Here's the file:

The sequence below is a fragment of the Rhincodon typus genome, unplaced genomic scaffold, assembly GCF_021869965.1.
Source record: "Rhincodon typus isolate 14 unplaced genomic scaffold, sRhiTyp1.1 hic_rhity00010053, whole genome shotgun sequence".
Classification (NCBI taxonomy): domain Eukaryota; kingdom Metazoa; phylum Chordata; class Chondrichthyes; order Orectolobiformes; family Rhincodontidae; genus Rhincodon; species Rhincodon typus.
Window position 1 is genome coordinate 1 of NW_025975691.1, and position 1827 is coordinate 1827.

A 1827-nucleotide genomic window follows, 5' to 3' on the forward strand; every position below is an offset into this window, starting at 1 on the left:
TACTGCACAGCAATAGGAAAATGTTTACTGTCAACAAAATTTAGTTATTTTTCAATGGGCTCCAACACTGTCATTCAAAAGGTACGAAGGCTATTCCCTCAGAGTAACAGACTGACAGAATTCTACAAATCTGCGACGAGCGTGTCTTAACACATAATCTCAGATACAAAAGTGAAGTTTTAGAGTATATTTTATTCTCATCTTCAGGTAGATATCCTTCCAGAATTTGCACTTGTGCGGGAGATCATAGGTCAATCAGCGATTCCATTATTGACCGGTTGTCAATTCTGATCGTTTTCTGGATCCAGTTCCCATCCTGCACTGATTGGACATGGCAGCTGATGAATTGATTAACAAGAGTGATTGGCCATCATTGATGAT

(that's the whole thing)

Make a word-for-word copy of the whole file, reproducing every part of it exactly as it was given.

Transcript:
The sequence below is a fragment of the Rhincodon typus genome, unplaced genomic scaffold, assembly GCF_021869965.1.
Source record: "Rhincodon typus isolate 14 unplaced genomic scaffold, sRhiTyp1.1 hic_rhity00010053, whole genome shotgun sequence".
Classification (NCBI taxonomy): domain Eukaryota; kingdom Metazoa; phylum Chordata; class Chondrichthyes; order Orectolobiformes; family Rhincodontidae; genus Rhincodon; species Rhincodon typus.
Window position 1 is genome coordinate 1 of NW_025975691.1, and position 1827 is coordinate 1827.

A 1827-nucleotide genomic window follows, 5' to 3' on the forward strand; every position below is an offset into this window, starting at 1 on the left:
TACTGCACAGCAATAGGAAAATGTTTACTGTCAACAAAATTTAGTTATTTTTCAATGGGCTCCAACACTGTCATTCAAAAGGTACGAAGGCTATTCCCTCAGAGTAACAGACTGACAGAATTCTACAAATCTGCGACGAGCGTGTCTTAACACATAATCTCAGATACAAAAGTGAAGTTTTAGAGTATATTTTATTCTCATCTTCAGGTAGATATCCTTCCAGAATTTGCACTTGTGCGGGAGATCATAGGTCAATCAGCGATTCCATTATTGACCGGTTGTCAATTCTGATCGTTTTCTGGATCCAGTTCCCATCCTGCACTGATTGGACATGGCAGCTGATGAATTGATTAACAAGAGTGATTGGCCATCATTGATGAT